Also, unused calcium gets dumped in the arteries, helping to “harden” them and leading to atherosclerosis. To combat this, many heart doctors prescribe calcium-channel blockers (like Procardia) to keep calcium from being absorbed in the heart muscle.

It makes much more sense to offer magnesium, a natural calcium channel blocker that dilates arteries—at least when it’s available in sufficient amounts and in balance with calcium.

Link to comment
Share on other sites

HOW MUCH TO TAKE

Take equal amounts of calcium and magnesium. For most people on a healthy diet, 500 mg of each supplement should be enough.

If you have symptoms of magnesium deficiency (see above) – if you’re feeling edgy, have muscle cramps, suffer insomnia, crave chocolate, or notice increased urination, adjust your calcium-magnesium ratio, so that you’re taking at least as much magnesium or—ideally—twice as much magnesium as calcium.

400-1200 mg daily of Magnesium is helpful but use according to bowel tolerance. Your body knows how much magnesium you can tolerate from bowel tolerance – take as much magnesium as your bowels can tolerate

Add 100 mg of magnesium to your nutritional supplements, and increase it by 100 mg every few days until your stools are soft, but not uncomfortably loose.

Take in divided doses and with meals to ensure optimal absorption – preferably more at night – and preferably not with calcium

Calcium, magnesium, and many other minerals are best absorbed when they are bound to an acidic carrier such as citrate, aspartate, picolinate, or amino acid chelate. Minerals need an acidic base to break down and get used.

The most absorbable forms are magnesium citrate, glycinate taurate, or aspartate, although magnesium bound to Kreb cycle chelates (malate, succinate, fumarate) are also good.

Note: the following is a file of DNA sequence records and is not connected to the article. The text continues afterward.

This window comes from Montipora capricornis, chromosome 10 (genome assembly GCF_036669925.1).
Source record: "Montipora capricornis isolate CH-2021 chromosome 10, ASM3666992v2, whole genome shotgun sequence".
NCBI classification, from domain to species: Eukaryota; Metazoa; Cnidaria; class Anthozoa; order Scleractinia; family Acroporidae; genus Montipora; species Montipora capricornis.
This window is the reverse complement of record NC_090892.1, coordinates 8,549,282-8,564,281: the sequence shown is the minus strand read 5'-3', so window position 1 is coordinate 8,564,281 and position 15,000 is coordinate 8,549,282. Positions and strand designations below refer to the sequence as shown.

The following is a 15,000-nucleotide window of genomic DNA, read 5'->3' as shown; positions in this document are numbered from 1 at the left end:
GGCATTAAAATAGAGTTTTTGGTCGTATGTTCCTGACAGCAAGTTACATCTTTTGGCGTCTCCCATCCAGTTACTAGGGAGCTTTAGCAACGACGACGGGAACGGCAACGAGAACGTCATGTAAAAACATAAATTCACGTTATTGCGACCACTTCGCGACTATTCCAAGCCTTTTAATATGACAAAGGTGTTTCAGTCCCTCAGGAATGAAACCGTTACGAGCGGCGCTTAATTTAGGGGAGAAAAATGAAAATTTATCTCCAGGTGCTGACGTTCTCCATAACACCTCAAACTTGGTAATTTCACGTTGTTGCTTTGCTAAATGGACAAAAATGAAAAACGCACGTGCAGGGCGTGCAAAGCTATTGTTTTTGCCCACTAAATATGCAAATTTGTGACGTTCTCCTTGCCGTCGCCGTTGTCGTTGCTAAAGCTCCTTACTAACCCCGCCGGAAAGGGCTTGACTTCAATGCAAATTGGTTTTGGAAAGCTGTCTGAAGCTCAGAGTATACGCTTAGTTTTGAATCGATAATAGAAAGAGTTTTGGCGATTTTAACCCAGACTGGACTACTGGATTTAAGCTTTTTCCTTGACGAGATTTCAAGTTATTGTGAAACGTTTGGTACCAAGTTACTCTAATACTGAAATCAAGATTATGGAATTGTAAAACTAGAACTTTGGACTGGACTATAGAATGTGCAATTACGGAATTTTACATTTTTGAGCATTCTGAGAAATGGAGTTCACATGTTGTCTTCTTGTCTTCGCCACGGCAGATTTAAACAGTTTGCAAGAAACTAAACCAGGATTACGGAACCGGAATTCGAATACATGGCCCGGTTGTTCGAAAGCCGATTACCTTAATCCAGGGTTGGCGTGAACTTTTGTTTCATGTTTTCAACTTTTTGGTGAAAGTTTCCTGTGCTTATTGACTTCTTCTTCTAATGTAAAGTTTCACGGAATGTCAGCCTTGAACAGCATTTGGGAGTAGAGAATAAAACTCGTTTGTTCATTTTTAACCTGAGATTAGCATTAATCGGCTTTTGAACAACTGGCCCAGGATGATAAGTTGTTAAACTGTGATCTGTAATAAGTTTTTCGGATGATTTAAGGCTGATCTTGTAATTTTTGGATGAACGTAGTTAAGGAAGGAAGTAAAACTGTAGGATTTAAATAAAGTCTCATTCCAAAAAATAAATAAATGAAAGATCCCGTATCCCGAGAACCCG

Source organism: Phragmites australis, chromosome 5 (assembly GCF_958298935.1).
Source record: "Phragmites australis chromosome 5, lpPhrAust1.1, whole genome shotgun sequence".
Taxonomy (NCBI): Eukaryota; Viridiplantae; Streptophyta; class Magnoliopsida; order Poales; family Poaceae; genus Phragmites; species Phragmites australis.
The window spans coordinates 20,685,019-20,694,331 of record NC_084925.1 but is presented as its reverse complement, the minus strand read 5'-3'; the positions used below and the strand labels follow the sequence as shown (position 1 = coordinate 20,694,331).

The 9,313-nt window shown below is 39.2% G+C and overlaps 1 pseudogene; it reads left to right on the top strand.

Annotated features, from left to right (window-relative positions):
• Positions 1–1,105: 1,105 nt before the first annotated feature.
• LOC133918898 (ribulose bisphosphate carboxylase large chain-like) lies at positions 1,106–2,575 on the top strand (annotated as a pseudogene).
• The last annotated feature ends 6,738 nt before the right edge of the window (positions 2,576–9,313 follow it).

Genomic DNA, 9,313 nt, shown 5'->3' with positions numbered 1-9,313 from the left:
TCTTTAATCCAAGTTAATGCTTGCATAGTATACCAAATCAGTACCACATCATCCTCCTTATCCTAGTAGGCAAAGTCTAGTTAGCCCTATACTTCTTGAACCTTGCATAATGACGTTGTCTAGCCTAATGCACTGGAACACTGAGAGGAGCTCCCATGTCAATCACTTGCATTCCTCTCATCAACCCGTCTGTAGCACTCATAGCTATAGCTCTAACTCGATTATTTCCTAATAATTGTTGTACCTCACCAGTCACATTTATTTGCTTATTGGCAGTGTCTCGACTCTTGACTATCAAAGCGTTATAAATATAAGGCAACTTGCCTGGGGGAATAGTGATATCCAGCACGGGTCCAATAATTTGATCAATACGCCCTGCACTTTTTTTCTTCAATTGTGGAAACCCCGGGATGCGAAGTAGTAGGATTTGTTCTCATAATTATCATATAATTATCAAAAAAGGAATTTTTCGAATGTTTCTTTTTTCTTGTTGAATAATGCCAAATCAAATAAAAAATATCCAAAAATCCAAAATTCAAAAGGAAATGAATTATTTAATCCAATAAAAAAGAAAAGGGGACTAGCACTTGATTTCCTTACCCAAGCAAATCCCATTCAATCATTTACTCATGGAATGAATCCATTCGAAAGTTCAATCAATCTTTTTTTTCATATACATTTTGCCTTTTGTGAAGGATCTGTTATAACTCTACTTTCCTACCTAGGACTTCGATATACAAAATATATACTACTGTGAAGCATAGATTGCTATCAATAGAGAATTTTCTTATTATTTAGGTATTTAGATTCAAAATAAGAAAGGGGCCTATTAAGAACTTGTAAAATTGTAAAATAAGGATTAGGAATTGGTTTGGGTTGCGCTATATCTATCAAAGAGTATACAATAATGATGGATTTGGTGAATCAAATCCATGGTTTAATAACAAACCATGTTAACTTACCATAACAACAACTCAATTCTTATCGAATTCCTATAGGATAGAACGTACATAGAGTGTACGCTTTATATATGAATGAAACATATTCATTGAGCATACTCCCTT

Avoid magnesium carbonate, oxide, sulfate, and gluconate. They are poorly absorbed (and the cheapest and most common forms found in supplements).

Side effects from too much magnesium include diarrhea, which can be avoided if you switch to magnesium glycinate.

Most minerals are best taken as a team with other minerals in a multi-mineral formula.

People with kidney disease or severe heart disease should take magnesium only under a doctor's supervision.

 

NATURAL SOURCES

Dark Chocolate

Sea vegetables (seaweed)

Greens

Beans

Kelp

Wheat bran

Wheat germ

Almonds

Buckwheat

Brazil nuts

Millet

Pecans

Walnuts

Rye

Tofu

Soy beans

Brown rice

Figs

Dates

Collard greens

Shrimp

Avocado

Parsley

Barley

Dandelion greens

Garlic

Kelp

Whole Grains

Molasses

 

EPSOM SALTS BATH

Taking a hot bath with Epsom salts (magnesium sulfate) is a good way to absorb and get much needed magnesium.

 

REASONS FOR MAGNESIUM DEFICIENCY

Food processing removes much of the magnesium that's naturally found in certain foods. Many of us eat a diet that contains practically no magnesium -- a highly-processed, refined diet that is based mostly on white flour, meat, and dairy (all of which have no magnesium).